There’s definitely a correlation between “indie” music and craft beer: it comes down to creativity and caring about the “product” being made whether it be music or beer. I try to correlate beers all the time – for example, I consider Sam Calagione as the Frank Zappa of beers; Sierra Nevada the Led Zeppelin of beers; BrewDog the Radiohead of beers…you get my drift.

    • May 26, 2010 at 2:46 pm #

      Now there’s a game we could play, Rob, which brewer/brewery is a match for which musician.

      Your analogies are right on.

  4. May 26, 2010 at 6:11 pm #

    I’m hoping Don has more than a .22 with all those Sasquatches running around loose in the woods!

    Very interesting post – not much of an indie music fan so I can’t really appreciate what you’re talking about – but I do understand the shared values so it makes a lot of sense. That is all.

  5. Don
    May 27, 2010 at 10:26 am #

    First off, you’re a big chicken, because you knew I was going to be gone all day yesterday when you posted this piece of crap. Second of all that was a very unmanly thing to do. Some Indie music can be tolerated, but most is just garbage that is too bad to make it into the mainstream. Do you think if “The National” (Who I’ve never ever heard a song from) could get the airplay of Coldplay that they would turn it down? Of course not. But they obviously aren’t good enough to make it into the mainstream. Now I like a lot of non-mainstream music, lots of jam band stuff like Wilco, moe, String Cheese Incident, and Widespread Panic. They typically don’t make it into mainstream because the average length of one of their songs is about 12 minutes. So don’t say I am all classic rock because I am not, although I do love Led Zepplin.

    What I’m trying to say is that you do craft beer an injustice when you compare it to any one genre of music, and you Jim should know this. If you like Indie, that is fine, but you also liked Depeche Mode, they were your favorite in the 80s so don’t go getting all high and mighty that you have these great musical chops and I’m just a hack, or I’ll have the guys from Metallica come over and kick the shit out of your favorite metrosexual, sideways lovin’, lotion wearing indie band. Capiche?

    • May 27, 2010 at 11:50 am #

      First off I liked Depeche Mode, but I loved LOVED The Smiths (which is far worse on the moaning-navel-gazer scale).

      Second, there are all kinds of indie music, from folk to rock, to electronic to alt country. All the genres are represented, so comparing craft beer to indie music actually allows for a ton of latitude and variation. It’s a perfect analogy.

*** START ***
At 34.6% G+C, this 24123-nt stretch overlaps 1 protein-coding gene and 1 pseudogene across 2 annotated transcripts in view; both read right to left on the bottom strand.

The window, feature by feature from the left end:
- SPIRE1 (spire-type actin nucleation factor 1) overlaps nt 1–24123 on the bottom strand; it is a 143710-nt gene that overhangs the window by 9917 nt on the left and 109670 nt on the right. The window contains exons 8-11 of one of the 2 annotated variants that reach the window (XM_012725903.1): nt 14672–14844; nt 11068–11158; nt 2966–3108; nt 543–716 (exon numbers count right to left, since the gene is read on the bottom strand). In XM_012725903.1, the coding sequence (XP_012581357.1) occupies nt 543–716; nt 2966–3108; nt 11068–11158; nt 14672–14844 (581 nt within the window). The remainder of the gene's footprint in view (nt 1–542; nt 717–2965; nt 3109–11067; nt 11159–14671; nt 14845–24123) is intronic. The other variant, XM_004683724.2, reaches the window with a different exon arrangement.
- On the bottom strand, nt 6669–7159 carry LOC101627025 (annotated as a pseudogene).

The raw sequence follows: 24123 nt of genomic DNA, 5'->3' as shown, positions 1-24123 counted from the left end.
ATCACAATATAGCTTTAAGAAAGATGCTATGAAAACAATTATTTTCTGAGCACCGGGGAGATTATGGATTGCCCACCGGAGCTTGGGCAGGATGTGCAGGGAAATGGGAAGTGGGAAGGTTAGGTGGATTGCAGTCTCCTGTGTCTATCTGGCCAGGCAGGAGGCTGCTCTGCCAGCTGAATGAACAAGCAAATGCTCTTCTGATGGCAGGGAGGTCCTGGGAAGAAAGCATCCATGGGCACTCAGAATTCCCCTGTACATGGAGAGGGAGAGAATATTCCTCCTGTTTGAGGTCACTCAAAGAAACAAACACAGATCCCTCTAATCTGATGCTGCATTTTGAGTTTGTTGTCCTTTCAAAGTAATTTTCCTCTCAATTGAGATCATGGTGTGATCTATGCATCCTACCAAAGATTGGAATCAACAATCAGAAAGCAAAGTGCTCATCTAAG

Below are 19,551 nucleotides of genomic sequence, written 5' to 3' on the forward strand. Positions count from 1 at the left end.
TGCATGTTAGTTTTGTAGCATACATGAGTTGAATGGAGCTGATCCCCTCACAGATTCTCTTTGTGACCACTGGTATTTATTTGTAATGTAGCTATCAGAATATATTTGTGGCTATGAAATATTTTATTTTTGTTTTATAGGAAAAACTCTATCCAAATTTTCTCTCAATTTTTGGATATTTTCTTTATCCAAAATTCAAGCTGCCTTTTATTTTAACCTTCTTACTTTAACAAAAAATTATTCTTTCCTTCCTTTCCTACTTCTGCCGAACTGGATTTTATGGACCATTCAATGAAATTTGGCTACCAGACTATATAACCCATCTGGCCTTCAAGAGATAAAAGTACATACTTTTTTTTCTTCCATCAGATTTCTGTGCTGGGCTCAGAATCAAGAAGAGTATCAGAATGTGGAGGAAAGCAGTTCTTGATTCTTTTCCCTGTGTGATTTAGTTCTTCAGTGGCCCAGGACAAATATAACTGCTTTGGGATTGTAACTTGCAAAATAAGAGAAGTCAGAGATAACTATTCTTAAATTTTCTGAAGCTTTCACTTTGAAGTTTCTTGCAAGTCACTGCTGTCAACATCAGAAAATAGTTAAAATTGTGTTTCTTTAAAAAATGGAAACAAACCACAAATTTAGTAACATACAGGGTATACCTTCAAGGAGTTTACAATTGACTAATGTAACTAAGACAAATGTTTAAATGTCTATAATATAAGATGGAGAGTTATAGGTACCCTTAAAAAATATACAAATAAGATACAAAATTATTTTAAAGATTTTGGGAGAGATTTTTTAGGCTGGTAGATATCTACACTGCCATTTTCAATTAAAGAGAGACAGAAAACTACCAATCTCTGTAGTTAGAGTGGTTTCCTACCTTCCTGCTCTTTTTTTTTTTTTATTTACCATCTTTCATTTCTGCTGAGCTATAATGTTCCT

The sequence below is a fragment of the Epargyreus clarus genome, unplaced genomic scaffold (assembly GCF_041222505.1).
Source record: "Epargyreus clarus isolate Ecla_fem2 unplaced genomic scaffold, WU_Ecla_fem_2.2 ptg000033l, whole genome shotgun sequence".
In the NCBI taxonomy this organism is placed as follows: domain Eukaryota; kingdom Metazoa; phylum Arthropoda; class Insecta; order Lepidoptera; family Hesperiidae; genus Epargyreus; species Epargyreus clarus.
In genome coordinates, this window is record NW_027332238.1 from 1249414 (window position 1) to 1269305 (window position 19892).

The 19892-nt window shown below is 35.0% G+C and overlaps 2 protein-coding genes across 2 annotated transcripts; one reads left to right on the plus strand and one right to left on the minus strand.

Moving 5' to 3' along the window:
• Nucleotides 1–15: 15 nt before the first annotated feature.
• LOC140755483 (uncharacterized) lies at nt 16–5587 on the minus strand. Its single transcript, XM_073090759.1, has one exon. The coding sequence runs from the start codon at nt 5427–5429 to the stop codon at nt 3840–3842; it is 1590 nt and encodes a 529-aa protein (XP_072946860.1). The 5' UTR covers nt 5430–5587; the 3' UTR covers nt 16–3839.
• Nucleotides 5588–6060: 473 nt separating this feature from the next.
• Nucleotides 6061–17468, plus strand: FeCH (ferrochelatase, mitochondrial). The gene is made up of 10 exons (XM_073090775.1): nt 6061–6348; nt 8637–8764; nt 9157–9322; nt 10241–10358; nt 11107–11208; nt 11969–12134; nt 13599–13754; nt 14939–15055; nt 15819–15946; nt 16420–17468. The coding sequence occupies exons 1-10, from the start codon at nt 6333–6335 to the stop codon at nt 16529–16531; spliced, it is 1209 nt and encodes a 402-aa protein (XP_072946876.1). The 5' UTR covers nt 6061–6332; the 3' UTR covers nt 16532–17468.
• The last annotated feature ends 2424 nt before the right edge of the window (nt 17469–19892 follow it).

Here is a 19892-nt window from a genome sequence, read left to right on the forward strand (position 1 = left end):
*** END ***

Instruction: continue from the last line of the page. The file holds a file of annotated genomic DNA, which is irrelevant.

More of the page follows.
And Coldplay’s best album (by far) was Parachutes and it was an indie release that got them signed into the mainstream, where IMO they then began to make U2-derivative over processed crap music. I now find them largely unlistenable and I used to adore their stuff. It’s like if InBev bought out Stone – their art would certainly suffer as they were faced with the pressures of making it big.

      And the fact that you say indie bands are crap because they aren’t “good enough” to make it into the mainstream is a really uninformed thing to say, Don. Indie music is more authentic and is created to appeal to the artist, not watered down for the masses. It’s exactly like great beers. Following your reasoning, Dogfish Head makes shitty beer that isn’t “good enough” to sell as much as Budweiser. Horseshit.

      • Don
        May 27, 2010 at 12:03 pm #

        Blah blah blah…all I know is there are a lot of Metallica lovers that truly love craft beer too. I actually met a couple at the Metallica concert in Boise and we talked craft beer for much of the night (in between shows of course). So when Metallica produces and Indie album I will be an indie listener, but to say that your namby pamby indie music anology holds water is full of holes. There are plenty of classic rock lovers that drink craft beer, but in your world they don’t exist, lots of classical music lovers drink craft beer, but you say they don’t, and yes, even heavy metal lovers love craft beer too. If those three genras of music were indie they would be watered down and InBev like. So don’t go saying this is a good analogy, because it doesn’t fit. There you go shoving a square peg into a round hole. Why don’t you try lubing it up with some of your manly hand cream to get it to fit.

        • May 27, 2010 at 12:16 pm #